Long-term overuse of corticosteroids in the real-world treatment of patients with immune thrombocytopenia
Steroids like prednisone, prednisolone, and dexamethasone are typically the first-line therapy to treat ITP in both children and adults, although long-term use can come with serious side-effects. Many second-line treatments such as rituximab, IVIg, and TPO-RAs (eltrombopag and romiplostim) are available when initial steroid treatment is unsuccessful, however there is currently no official consensus on which treatment should be given next and when to change treatment from steroids to one of these second-line therapies. This study sought to examine real-world treatment patterns for ITP by analyzing two large USA databases Explorys and Marketscan. So-called lines of treatment were arbitrarily defined so that treatments could be categorized as to first, second, third etc. line of treatment. Repeated courses of steroids were seen in over 90% of patients, most commonly as three consecutive treatments of prednisone for the first three lines of treatment. Surprisingly, steroids were still included in over 50% of patients in 7th line. Initially this was shocking (it still is) but it is possible that some of this is a short course to stabilize the platelet count and/or risk of bleeding while a “true second line agent” is being initiated. The data base is being queried to see if this actually happens. In this analysis of electronic medical records, rituxan was given as a second line treatment in 12% of cases, romiplostim in 7% of cases, eltrombopag in 5% of cases, and splenectomy in 3% of cases. This study demonstrates the need for improved access to second-line treatment options to reduce the evident long-term steroid overuse. Eventually steroid use would ideally fall even in first-line to prevent this major issue in management of ITP.
Comment from PDSA medical advisors:
In this study by Cuker et al. conducted in the US where most therapeutic options are available, repetitive courses of corticosteroids were by far the most prevalent treatment for adults with ITP. As expected, all second line options were used to some extent, but in a remarkably small fraction of patients albeit the data were from 2011-17. The duration and intensity of corticosteroid usage is not provided and neither cost considerations of second line options nor patient preference is discussed. In some cases, corticosteroids may have been employed as a short-term measure while trying one or another second line agent. Nevertheless, there is no doubt that the side effects of repetitive and protracted courses of corticosteroids pose a significant clinical burden and the authors are correct to conclude that there is a need for improved options and better use of available options to reduce the unnecessary use of corticosteroids for this indication.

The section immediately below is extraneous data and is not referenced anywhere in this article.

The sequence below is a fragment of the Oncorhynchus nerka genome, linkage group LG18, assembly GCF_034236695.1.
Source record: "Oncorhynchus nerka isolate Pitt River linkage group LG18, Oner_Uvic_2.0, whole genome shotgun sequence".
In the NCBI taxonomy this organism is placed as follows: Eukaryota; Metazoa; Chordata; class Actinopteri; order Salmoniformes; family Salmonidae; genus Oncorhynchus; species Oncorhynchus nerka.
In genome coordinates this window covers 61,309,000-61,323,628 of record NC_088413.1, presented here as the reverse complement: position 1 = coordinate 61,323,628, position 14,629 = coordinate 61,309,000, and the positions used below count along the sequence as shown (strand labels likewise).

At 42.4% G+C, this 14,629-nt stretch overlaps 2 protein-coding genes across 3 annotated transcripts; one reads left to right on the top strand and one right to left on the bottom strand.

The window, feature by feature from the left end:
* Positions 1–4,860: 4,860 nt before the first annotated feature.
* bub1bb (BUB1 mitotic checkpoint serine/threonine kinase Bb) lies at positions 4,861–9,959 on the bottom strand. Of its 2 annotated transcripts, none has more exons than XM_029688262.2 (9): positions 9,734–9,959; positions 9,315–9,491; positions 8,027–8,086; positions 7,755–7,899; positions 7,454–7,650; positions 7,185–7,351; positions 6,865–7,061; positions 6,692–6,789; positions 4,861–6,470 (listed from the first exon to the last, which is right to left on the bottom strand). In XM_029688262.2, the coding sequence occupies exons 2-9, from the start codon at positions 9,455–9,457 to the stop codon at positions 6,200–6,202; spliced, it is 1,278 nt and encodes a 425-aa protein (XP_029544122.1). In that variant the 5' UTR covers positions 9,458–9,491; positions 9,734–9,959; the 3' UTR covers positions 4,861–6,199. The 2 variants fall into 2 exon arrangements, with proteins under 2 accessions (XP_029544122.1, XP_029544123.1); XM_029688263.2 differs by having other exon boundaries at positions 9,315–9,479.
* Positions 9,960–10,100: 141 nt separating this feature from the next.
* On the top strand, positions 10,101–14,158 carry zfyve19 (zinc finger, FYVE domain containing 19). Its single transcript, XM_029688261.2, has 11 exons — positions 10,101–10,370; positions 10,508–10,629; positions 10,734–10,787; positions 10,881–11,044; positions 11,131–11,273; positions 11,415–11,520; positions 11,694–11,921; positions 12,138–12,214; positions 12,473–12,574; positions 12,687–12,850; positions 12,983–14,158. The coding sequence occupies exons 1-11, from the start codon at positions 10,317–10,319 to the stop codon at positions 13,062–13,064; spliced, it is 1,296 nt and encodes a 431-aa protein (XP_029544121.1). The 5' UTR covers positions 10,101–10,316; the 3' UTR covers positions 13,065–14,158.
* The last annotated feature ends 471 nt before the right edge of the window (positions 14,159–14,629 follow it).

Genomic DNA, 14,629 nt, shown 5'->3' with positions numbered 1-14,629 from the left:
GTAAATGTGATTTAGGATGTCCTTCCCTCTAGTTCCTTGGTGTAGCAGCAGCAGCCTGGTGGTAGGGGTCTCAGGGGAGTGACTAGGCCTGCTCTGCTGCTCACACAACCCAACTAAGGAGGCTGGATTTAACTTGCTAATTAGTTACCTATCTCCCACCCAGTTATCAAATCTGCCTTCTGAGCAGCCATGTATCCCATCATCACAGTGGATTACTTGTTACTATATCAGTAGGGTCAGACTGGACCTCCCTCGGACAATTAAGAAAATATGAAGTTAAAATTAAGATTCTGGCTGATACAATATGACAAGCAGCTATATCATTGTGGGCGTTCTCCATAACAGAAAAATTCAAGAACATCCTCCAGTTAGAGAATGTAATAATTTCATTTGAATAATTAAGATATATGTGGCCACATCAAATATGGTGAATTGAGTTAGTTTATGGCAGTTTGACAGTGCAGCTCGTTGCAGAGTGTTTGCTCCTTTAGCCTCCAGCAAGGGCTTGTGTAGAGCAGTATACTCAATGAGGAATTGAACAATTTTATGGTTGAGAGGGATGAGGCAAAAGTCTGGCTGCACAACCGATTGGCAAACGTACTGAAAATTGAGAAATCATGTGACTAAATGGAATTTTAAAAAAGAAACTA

Led by a group of ITP physician experts and patient advocacy organizations including PDSA, the ITP World Impact Survey (I-WISH) conducted a study to examine patient perception on splenectomy on ITP patients. After surveying 1507 ITP patients and 472 physicians, I-WISH found that physicians recommended splenectomy in 32% of patients with persistent, chronic, recurrent ITP. Undergoing a splenectomy has approximately a 60% success rate in treating ITP patients; patients who participated in this study had a much lower success rate of 36%, with 15% of those patients believing it was an undesirable as a treatment option, and 43% of surveyed patients regretting their splenectomy because it did not work. Top concerns of patients when deciding whether to undergo a splenectomy included the need for regular immunizations, risk of increased infections, carrying a splenectomy card for panel, GI inflammation, daily need for antibiotics, the risk of respiratory symptoms, clotting, and the risk of sepsis or fever requiring ER visits. One or more of these adverse events occurred in 78% of patients who received a splenectomy. Unfortunately, only half of patients felt they were made aware of the long-term complications of splenectomy before surgery, and one in four patients who received a splenectomy experienced other health issues following surgery. Over half of patients were worried about long-term side effects. Overall, this study highlighted the need for improved patient education on the potential adverse effects of splenectomy.